by Jessi Smith
The excitement is palpable in and around The Ringling as the museum and its theatres prepare to welcome top performing artists from around the world to showcase their talents at the fifth annual Ringling International Arts Festival, kicking off this Thursday, October 10.
Choreographer, Tere O’Connor, is among those artists. A veteran of the dance industry for more than 30 years, O’Connor’s résumé includes dozens of productions with top contemporary dancers, a 2013 Doris Duke Artist Award, a 2009 United States Artists Rockefeller Fellowship, a 1993 Guggenheim Fellowship, and three New York Dance and Performance “Bessie” awards—to name a few.
In a few short days, Tere O’Connor Dance arrives in Sarasota to present the choreographer’s two latest works, poem and Sister, at this year’s Ringling International Arts Festival. In the frenetic days leading up to RIAF, O’Connor found a few moments in his busy schedule to explain his signature, self-described “abstract documentary” choreography style and shed some light on his latest productions.“What I mean by ‘abstract documentary’ style is that, in my work, I’m not trying to relay a pre-existing story. I am making a dance product out of the energy of being in my own mind, the experiences of the dancers, and what’s going on in the world at any point. It’s not a document that takes a picture of the moment, but a document that’s borne from the energy of the moment,” O’Connor explained.
He went on to compare that document to a constellation comprised of myriad ideas—of memories, language, metaphor, the emotions and experiences of the dancers and his own, and other incorporeal concepts that are interwoven together like stars to create the final product: A nebulous symphony of ideas in motion that he defines as “abstract documentary” dance.
When presented with the challenge of defining the influences that shaped his style, O’Connor draws comparison between the history of dance and the complex evolution of the spoken word.
“I use any kind of form I want to, and I don’t necessarily describe myself by one style. I use a lot of different kinds of styles, but much like our spoken language is derived from a lot of sources … there’s a kind of polyglot of dances in my work that creates a new language of its own,” O’Connor explained.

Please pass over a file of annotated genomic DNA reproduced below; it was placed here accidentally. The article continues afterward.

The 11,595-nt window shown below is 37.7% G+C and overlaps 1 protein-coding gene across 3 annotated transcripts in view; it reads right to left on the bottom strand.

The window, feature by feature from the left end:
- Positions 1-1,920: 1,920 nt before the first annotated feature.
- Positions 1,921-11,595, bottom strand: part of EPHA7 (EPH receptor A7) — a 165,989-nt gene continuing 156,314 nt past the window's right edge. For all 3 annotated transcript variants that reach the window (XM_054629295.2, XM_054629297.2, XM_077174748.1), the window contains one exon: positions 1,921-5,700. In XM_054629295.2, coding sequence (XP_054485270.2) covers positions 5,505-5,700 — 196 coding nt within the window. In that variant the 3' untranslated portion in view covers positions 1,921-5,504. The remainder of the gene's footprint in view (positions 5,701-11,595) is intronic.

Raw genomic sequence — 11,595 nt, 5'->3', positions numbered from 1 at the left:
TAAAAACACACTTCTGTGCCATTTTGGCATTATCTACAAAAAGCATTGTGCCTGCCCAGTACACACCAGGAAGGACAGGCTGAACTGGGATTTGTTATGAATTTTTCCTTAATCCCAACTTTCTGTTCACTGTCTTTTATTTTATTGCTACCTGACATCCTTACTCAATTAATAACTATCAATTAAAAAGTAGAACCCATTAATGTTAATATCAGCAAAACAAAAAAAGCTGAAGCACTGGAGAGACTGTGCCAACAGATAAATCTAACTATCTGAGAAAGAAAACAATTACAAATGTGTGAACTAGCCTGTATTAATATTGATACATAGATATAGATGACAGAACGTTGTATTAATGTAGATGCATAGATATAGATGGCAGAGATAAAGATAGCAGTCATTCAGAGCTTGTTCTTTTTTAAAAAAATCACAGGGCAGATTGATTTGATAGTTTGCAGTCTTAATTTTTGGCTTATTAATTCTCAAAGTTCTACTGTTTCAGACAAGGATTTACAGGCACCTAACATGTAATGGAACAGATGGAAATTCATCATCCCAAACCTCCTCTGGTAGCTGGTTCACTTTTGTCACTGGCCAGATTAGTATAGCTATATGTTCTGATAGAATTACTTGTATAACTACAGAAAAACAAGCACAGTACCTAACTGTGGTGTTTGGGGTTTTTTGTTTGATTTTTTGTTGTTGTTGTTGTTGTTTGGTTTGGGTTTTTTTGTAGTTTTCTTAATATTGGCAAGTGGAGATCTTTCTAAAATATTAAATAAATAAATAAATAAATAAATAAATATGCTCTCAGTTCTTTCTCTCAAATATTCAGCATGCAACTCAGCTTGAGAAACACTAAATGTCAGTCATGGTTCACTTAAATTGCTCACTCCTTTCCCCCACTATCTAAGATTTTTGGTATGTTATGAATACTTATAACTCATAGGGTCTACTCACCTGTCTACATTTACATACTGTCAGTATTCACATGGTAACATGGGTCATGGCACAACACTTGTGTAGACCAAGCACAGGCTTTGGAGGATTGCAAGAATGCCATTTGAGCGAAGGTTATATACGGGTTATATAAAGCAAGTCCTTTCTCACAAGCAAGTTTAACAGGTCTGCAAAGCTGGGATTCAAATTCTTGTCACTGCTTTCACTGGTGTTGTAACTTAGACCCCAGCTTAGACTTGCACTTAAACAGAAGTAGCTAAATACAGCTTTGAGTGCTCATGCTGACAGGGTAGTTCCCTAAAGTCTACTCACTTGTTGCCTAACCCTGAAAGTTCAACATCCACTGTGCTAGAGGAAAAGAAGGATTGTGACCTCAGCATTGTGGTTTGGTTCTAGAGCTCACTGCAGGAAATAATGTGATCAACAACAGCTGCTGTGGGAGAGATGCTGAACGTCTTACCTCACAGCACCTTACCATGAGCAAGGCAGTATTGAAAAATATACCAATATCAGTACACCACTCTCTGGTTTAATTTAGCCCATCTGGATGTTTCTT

“My artistic process starts with an impulse. I start with a movement, and the movement has these messages. I try to grow from that and cultivate ideas that seem to be born from the experience of making it. poem, for example, started out with these structures that reminded me of stanzas in poems that are both clear, and at the same time, serve a purpose to deliver qualitative changes in the work. It goes in and out of moments that could feel narrative to audiences, but it isn’t a story in that sense. It’s about the idea of poetry,” O’Connor said.“I’ve been looking at ideas of how formalism and design can be kind of transcendent elements of dance. poem is about the idea of formal ideas in dance and also the idea of poetics… It explores how dance and poetry are reflected in each other,” he added.
O’Connor’s most recent production, Sister, opened less than a month ago, on September 11, at the University of Illinois where the choreographer serves on the faculty. The duet piece is danced by veteran dancers, Cynthia Oliver and David Thomson, both of whom are in their fifties.
“I work with all kinds of dancers. It’s unusual to have dancers of that age, but when you see those people move, you think they’re thirty. What’s interesting to me is that the amount of experience that lies in their bodies is very vast and very rich,” O’Connor said.
O’Connor went on to reveal that the pool of “very vast and very rich experience” that lies within both the dancers and the choreographer—their similarities and their differences—lies at the core of Sister. He described Oliver and Thomson, longtime colleagues with whom has shared friendly acquaintance over the years, as “people who I know, and at the same time, I don’t,” much as many may describe a sibling.
“I was looking at what’s common in our background, but also at what’s not. Sisters deals with the idea of knowing someone who is close to you, but learning new depths shaped by their different history, experiences, memories,” O’Connor explained.
Audiences still have a chance to snag the last remaining tickets to catch Tere O’Connor Dance performing poem and Sister at this year’s Ringling International Arts Festival, October 10-12. Get your tickets online or by calling the box office at (941) 360-7399.
You can also still enter to WIN tickets to this performance by sharing your thoughts with us on this Blog post in the comments section below! We’ll randomly select two respondents to each win a pair of tickets to the Friday, October 11 (9:00 PM) show.